World Tuberculosis Day observed on March 24

Henrietta Brewer
March 24, 2017

The World Tuberculosis Day or you can simply say the World TB Day is meant to spread awareness about the risky disease tuberculosis (TB) and its effects.

Third, in the context of rapidly changing global aid, predictable and sustainable funding is required to ensure adequate and uninterrupted supply of TB diagnostics materials and essential medicines thus there is the need to increase domestic funding to safeguard the achievements made so far.

Malaysia is classified as a country with an intermediate TB burden - the notification rate for TB was 79.4 cases per 100,000 population in 2015.

But, migration and travel mean that highly drug-resistant TB strains have emerged in nearly every part of the world. We actively need to find the missing TB patients if we are to deal with the TB disease in Uganda.

A valuable lesson was provided by the U.S.in the recent past, when after decades of declining TB rates, there was a resurgence of TB cases in the mid-1980s to early 1990s due to the confluence of different factors, including the spread of the HIV virus, increases in immigration of people from TB-endemic countries, and development of drug-resistant TB.


"TB strikes some of the world's poorest people hardest", said Dr Margaret Chan, WHO Director-General.

In Singapore, however, virtually all patients with TB and even the rare few with MDR-TB have access to quality care, with social support provided to low-income patients to maximise the likelihood of treatment completion.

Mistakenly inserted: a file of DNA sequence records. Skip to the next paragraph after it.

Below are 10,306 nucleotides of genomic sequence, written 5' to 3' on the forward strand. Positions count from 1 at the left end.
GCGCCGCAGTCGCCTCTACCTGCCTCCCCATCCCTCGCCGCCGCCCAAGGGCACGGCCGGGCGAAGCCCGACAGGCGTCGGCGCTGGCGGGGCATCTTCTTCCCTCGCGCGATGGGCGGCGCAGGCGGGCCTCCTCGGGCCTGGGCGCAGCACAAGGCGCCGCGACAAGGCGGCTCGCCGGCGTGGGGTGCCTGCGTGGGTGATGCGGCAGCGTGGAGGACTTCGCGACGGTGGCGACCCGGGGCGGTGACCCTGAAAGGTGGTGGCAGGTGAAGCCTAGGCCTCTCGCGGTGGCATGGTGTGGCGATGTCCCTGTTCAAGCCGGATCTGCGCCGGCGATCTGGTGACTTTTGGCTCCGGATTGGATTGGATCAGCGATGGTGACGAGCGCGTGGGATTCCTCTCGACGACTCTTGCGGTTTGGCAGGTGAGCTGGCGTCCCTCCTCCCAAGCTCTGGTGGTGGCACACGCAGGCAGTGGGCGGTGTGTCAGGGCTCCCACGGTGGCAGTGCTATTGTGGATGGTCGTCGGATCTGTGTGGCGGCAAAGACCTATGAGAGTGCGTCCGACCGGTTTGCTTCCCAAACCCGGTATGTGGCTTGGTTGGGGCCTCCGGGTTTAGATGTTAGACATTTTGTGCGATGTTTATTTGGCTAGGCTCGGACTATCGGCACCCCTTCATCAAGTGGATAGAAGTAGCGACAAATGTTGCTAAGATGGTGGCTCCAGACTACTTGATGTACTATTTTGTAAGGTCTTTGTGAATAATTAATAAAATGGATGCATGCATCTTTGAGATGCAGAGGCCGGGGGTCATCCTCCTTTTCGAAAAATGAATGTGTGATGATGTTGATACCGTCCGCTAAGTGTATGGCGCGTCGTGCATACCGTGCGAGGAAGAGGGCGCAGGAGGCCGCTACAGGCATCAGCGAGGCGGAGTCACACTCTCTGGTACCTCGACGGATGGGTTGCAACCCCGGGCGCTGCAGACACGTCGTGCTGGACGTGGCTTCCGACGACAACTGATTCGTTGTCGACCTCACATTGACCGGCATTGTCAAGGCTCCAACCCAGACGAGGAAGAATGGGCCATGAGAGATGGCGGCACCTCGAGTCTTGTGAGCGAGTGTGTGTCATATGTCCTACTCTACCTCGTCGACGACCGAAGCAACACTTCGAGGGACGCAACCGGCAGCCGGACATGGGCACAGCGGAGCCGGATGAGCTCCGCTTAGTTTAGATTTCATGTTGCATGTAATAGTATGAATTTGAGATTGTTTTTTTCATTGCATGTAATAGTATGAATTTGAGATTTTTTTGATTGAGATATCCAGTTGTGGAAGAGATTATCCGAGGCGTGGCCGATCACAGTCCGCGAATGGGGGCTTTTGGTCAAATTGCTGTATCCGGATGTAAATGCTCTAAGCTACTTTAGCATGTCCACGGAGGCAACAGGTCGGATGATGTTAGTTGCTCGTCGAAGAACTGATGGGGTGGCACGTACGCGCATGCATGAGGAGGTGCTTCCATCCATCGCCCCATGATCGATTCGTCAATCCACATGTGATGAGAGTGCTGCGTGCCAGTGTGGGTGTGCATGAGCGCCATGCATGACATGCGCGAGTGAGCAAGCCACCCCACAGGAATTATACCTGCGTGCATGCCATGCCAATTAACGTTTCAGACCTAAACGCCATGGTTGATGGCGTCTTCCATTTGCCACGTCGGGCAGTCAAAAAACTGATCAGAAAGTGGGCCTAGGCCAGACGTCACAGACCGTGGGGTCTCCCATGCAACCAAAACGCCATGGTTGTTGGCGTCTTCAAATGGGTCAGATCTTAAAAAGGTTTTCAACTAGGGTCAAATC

However, the discovery of Dr. Robber Koch was beneficial as it helped a lot in the prevention of the disease and also show the right way for diagnosis of TB. It remains the most deadly infectious disease in the world. It should be noted that the number of tuberculosis cases have been on the rise for two consecutive years now.

Around one in five cases are now resistant to at least one of the main TB drugs.

With regular and complete treatment, TB is a curable disease.


It adds, "XDR tuberculosis has evolved in several tuberculosis-endemic countries to drug-incurable or programmatically incurable tuberculosis [totally drug-resistant]".

New technologies like fluorescent microscopy and a rapid test called Gene Xpert MTB/RIF®, have been recommended by WHO. XDR-TB was first widely publicised in 2006 following an outbreak in the rural hospital of Tugela Ferry when 53 patients were found to have XDR-TB, of which 52 died within 16 days of the sputum specimen collection.

Other countries are partnering with researchers to speed development of diagnostic tests, drugs and vaccines, and to improve delivery. Treatment for TB is a lengthy process, in which patients take four drugs-isoniazid, rifampicin, ethambutol, and pyrazinamide-over 6 to 9 months.

This is the second year of a two-year "Unite to End TB" campaign for World TB Day. By employing mobile clinics and platforms, health-care workers can find, diagnose and treat patients before they seek out clinics themselves - a technique called active case finding.

Within the overall framework of the One UN, WHO Rwanda is committed to sustain its support to Government of Rwanda in its quest to reach zero TB cases in the country. It is estimated to kill 4,80,000 Indians every year although it is now believed that these numbers are underrepresented and that the mortality could be around 5,00,000 a year. It is recognized in order to spread public awareness about the global epidemic of tuberculosis (TB). The vast majority of TB cases can be cured when medicines are provided and taken properly.


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